Do you think that retirement for you and future generations will be significantly different than it is for current retirees? If you say, “yes”, you’re not alone. Most consumers anticipate meaningful differences. Thoughts, expectations, confidence and planning do differ when considering age and gender. Here are some recent findings shared with permission from the LIMRA Secure Retirement Institute. If the Shoe Fits: Generational Names and Retirement Attitudes, 2017.
|83%||of retirees believe the retirement experience of their generation will look significantly different from those of future generations.1|
|70%||of non-retirees agree.1|
Most believe these changes will be negative.
Generation X women, those ages 36-51, are especially pessimistic about their retirement expectations.
Generation X Retirement Expectation Levels1
|39%||of this cohort have high expectations of retirement|
|8%||of women have high retirement lifestyle expectations|
|6%||of women are strongly confident in achieving their retirement lifestyle|
With such a large percentage of these women having low confidence levels about achieving their retirement lifestyle, surely there must be an opportunity to improve their attitudes, behaviours and prospects. What is one take away? Generation X women in particular could benefit from retirement planning activities that:
- boost their confidence with financial decision-making and
- encourage prioritizing the habit of saving for retirement.
The generation known as the Baby Boomers or simply referred to as Boomers, covers a broad period in time – almost 20 years. It’s a small wonder that all Boomers are not alike. Some of the oldest boomers have boomer children. How can parents and children share all the same traits and values? Well, they don’t when it comes to their confidence levels in being able to live their desired retirement lifestyle.
Boomer Confidence about Retirement Prospects1
|Boomer Segment||Confidence Level|
|Ages 52 – 60||45%|
|Ages 61 – 71||61%|
What could be weighing down confidence levels? Certainly there is the anticipation of less generous employer benefits as well as potential cuts and eligibility to government retirement benefits. Add to that the expectation that working age consumers will work longer, have reduced access to company sponsored pension plans and will need to become more self-sufficient when it comes to saving money for retirement. The common worry is whether they can save enough to support the lifestyle they want. Saving for retirement is a top financial priority for 6 in 10 consumers.1 There are gender differences.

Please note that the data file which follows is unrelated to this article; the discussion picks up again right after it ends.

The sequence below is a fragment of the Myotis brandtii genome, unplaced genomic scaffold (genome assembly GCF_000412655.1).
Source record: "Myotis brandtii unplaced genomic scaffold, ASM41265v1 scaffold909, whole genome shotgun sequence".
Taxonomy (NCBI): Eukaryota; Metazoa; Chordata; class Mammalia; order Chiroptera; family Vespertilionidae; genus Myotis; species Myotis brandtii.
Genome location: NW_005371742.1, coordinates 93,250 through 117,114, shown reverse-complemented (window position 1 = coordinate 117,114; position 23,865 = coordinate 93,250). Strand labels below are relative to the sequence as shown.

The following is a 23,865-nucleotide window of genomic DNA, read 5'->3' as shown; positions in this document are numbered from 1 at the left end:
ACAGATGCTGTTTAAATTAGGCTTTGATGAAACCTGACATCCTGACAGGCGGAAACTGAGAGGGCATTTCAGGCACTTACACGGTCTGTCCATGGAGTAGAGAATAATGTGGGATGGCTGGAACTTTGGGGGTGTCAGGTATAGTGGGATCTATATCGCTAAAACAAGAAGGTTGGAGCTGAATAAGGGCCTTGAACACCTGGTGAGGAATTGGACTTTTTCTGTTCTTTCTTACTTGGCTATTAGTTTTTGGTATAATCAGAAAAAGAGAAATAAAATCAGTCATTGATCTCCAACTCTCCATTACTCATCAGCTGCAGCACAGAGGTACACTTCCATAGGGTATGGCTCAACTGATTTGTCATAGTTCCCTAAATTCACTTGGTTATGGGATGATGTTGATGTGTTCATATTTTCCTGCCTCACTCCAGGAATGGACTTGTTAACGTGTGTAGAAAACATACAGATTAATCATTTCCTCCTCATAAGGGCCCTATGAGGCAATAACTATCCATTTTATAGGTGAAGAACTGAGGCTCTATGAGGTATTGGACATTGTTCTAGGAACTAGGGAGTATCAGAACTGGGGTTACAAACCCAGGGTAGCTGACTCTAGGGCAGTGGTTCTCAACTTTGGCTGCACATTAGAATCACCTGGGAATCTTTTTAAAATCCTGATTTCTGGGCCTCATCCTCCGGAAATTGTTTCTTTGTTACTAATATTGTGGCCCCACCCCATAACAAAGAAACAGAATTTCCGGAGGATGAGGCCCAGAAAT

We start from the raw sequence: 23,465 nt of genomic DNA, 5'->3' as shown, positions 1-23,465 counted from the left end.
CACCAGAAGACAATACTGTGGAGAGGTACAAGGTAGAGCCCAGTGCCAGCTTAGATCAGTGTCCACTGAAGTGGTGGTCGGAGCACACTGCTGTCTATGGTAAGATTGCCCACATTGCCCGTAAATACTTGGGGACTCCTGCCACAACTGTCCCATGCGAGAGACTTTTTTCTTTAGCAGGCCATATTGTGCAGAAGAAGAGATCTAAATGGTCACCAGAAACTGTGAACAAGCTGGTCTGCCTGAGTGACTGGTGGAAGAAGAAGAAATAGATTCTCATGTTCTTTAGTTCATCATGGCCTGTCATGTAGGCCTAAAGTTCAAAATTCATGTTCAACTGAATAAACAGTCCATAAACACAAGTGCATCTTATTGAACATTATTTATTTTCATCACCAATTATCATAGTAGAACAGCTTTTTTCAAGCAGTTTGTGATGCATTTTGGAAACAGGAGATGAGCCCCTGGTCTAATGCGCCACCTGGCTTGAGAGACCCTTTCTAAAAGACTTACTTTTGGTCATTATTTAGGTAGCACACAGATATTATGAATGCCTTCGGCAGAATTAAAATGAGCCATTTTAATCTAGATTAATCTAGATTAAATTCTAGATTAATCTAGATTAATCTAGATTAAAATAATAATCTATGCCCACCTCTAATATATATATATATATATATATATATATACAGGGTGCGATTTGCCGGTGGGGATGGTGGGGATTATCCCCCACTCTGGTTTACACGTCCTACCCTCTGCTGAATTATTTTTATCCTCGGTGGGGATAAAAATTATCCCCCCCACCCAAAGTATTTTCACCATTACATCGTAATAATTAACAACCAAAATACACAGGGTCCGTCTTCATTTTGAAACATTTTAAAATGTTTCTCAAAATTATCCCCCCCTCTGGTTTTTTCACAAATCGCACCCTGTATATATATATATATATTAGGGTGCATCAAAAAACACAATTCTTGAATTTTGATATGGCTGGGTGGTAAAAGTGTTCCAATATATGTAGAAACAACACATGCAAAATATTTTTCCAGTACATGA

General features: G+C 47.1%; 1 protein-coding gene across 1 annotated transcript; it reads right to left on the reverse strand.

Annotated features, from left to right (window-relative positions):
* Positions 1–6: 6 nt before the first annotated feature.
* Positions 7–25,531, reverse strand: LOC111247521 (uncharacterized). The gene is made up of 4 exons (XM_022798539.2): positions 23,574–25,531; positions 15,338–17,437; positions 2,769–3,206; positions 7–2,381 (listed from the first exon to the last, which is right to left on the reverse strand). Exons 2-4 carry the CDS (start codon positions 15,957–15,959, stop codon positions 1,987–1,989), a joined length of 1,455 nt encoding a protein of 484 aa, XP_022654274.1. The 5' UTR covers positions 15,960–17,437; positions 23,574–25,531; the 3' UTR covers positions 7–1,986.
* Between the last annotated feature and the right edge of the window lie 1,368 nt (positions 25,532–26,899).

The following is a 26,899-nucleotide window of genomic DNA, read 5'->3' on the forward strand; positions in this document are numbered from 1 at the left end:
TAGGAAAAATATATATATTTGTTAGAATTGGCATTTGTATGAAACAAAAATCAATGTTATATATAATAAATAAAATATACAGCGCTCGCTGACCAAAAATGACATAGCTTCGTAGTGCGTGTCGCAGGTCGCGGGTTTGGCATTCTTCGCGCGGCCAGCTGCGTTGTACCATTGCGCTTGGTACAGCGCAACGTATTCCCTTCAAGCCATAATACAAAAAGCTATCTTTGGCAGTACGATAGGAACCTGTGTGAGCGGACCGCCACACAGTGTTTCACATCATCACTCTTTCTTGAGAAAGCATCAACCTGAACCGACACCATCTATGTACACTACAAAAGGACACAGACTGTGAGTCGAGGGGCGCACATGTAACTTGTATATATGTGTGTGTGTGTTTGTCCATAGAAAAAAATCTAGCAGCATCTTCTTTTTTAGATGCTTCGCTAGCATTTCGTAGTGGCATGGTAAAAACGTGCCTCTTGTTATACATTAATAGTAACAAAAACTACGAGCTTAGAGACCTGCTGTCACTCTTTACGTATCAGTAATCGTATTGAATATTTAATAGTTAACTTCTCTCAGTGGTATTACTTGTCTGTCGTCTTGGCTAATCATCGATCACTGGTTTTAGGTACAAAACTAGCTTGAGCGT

Saving for Retirement is a Priority1
Over half (55%) say family and financial security are two things they value most.2
Working consumers do have dreams and expectations about retirement. They also want to protect their values. What do Canadians value most in life? Over half (55%) say family and financial security are two things they value most. (Reproduced with permission from The Future of Retirement Generations and journeys, published in 2016 by HSBC Holdings plc).
Surveyed consumers do say expectational differences relating to retirement are not all bad. In fact, younger generations have the potential to improve their future retirement experiences. There is a greater awareness of the importance of planning and starting earlier in life. Younger generations have more time to plan. They have access to a growing arsenal of improved planning tools, bolstered by quickly evolving technology. That technology may also serve to improve their quality of life in retirement or whatever they choose to call the next phase in their lives.
The best results generally come from working with accredited professionals, particularly those that must follow an enforced code of ethics and increased compliance with evolving rules of conduct. These table stakes have been around for years, despite what you may hear or read about in the news. Engage with one who can provide you with holistic planning aimed at meeting your needs, today, tomorrow and throughout the years to come.